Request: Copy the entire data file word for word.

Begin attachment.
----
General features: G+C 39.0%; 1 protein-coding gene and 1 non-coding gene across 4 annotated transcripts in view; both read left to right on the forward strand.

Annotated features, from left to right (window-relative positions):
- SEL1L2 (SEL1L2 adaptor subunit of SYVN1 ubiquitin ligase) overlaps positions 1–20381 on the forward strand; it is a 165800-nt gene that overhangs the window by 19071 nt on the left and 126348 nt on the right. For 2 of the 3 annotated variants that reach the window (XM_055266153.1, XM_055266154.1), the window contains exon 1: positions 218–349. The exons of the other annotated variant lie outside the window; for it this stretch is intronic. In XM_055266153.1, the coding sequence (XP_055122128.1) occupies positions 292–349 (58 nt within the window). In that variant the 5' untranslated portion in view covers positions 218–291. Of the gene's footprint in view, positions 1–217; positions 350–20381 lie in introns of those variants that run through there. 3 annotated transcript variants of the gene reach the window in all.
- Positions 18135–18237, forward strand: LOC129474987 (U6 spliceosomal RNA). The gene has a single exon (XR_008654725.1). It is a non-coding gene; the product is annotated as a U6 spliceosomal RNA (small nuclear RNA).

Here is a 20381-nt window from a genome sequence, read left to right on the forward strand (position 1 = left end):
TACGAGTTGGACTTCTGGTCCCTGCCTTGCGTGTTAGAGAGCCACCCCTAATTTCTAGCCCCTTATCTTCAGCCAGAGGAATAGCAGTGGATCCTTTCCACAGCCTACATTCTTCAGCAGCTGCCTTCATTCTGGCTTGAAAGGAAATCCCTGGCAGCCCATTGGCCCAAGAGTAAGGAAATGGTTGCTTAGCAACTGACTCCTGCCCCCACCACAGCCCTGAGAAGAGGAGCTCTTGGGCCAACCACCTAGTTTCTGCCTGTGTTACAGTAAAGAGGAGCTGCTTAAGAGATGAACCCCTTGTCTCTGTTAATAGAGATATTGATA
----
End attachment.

General features: G+C 39.0%; 1 protein-coding gene and 1 non-coding gene across 4 annotated transcripts in view; both read left to right on the forward strand.

Annotated features, from left to right (window-relative positions):
- SEL1L2 (SEL1L2 adaptor subunit of SYVN1 ubiquitin ligase) overlaps positions 1–20381 on the forward strand; it is a 165800-nt gene that overhangs the window by 19071 nt on the left and 126348 nt on the right. For 2 of the 3 annotated variants that reach the window (XM_055266153.1, XM_055266154.1), the window contains exon 1: positions 218–349. The exons of the other annotated variant lie outside the window; for it this stretch is intronic. In XM_055266153.1, the coding sequence (XP_055122128.1) occupies positions 292–349 (58 nt within the window). In that variant the 5' untranslated portion in view covers positions 218–291. Of the gene's footprint in view, positions 1–217; positions 350–20381 lie in introns of those variants that run through there. 3 annotated transcript variants of the gene reach the window in all.
- Positions 18135–18237, forward strand: LOC129474987 (U6 spliceosomal RNA). The gene has a single exon (XR_008654725.1). It is a non-coding gene; the product is annotated as a U6 spliceosomal RNA (small nuclear RNA).

Here is a 20381-nt window from a genome sequence, read left to right on the forward strand (position 1 = left end):
TACGAGTTGGACTTCTGGTCCCTGCCTTGCGTGTTAGAGAGCCACCCCTAATTTCTAGCCCCTTATCTTCAGCCAGAGGAATAGCAGTGGATCCTTTCCACAGCCTACATTCTTCAGCAGCTGCCTTCATTCTGGCTTGAAAGGAAATCCCTGGCAGCCCATTGGCCCAAGAGTAAGGAAATGGTTGCTTAGCAACTGACTCCTGCCCCCACCACAGCCCTGAGAAGAGGAGCTCTTGGGCCAACCACCTAGTTTCTGCCTGTGTTACAGTAAAGAGGAGCTGCTTAAGAGATGAACCCCTTGTCTCTGTTAATAGAGATATTGATA